A High Court judge in the deeply conservative kingdom of Swaziland (eSwatini) has started a debate about legalising abortion.

Judge Qinisile Mabuza heard a case involving a 26-year-old woman who was accused of causing the death of her four-year-old son, by drowning him in a river.

The eSwatini Observer reported that the child’s father had denied paternity, leaving her to rise the child herself. This prompted the judge to question what provisions were available for women who found themselves in similar situations.

The Swazi Constitution provides that abortion might be allowed on medical or therapeutic grounds, including where a doctor certifies that continued pregnancy will endanger the life or constitute a serious threat to the physical health of the woman; continued pregnancy will constitute a serious threat to the mental health of the woman; there is serious risk that the child will suffer from physical or mental defect of such a nature that the child will be irreparably seriously handicapped.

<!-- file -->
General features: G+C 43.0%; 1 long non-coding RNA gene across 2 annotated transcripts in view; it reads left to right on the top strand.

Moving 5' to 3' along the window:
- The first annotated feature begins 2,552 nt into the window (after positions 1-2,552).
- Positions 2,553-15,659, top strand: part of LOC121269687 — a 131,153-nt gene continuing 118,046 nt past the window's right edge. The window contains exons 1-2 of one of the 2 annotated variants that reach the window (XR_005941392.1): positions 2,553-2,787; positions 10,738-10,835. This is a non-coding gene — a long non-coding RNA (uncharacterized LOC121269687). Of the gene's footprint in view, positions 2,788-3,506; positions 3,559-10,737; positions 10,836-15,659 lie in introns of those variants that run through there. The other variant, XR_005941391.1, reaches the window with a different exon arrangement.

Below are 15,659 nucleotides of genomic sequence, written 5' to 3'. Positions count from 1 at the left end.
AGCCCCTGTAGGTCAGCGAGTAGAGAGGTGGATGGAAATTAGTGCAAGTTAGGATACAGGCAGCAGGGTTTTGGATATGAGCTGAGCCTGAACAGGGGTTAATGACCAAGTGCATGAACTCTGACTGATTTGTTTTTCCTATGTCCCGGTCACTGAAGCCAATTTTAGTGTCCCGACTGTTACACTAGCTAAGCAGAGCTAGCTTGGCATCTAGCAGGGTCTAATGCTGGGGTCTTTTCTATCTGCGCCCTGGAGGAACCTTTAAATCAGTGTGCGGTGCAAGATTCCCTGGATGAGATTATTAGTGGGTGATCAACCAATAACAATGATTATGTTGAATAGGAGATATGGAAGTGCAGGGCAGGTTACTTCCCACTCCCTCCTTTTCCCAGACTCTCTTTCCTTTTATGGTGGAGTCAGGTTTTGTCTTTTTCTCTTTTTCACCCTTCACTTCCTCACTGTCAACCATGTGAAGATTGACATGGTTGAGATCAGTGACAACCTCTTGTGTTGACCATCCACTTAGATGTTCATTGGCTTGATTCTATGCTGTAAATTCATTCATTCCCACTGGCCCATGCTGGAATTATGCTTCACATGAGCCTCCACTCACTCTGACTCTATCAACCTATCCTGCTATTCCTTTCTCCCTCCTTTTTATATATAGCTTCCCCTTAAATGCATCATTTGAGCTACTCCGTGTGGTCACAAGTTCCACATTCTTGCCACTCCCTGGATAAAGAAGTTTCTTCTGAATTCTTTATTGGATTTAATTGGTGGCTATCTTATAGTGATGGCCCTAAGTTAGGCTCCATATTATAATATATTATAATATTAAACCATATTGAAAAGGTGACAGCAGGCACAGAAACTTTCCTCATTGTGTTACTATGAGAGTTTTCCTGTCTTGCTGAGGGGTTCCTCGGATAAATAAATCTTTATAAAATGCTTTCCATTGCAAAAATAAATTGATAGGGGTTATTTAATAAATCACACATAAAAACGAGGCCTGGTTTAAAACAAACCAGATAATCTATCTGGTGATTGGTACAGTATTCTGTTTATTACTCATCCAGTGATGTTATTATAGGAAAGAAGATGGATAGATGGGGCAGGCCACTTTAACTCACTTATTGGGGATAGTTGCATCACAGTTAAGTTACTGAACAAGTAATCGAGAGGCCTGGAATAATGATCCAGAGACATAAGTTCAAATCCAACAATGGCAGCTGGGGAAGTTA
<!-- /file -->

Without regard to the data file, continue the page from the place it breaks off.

However, no law exists to put the constitutional provisions into effect.

According to the Observer, ‘In her subsequent remarks, she [Judge Mabuza] hinted that she viewed the current situation as shackling women’s autonomy, making an undertaking to tackle the current ban on abortion before she retires from the bench.

‘In fact, the learned judge believes it would be reasonable to allow women to make a decision on whether to perform an abortion.’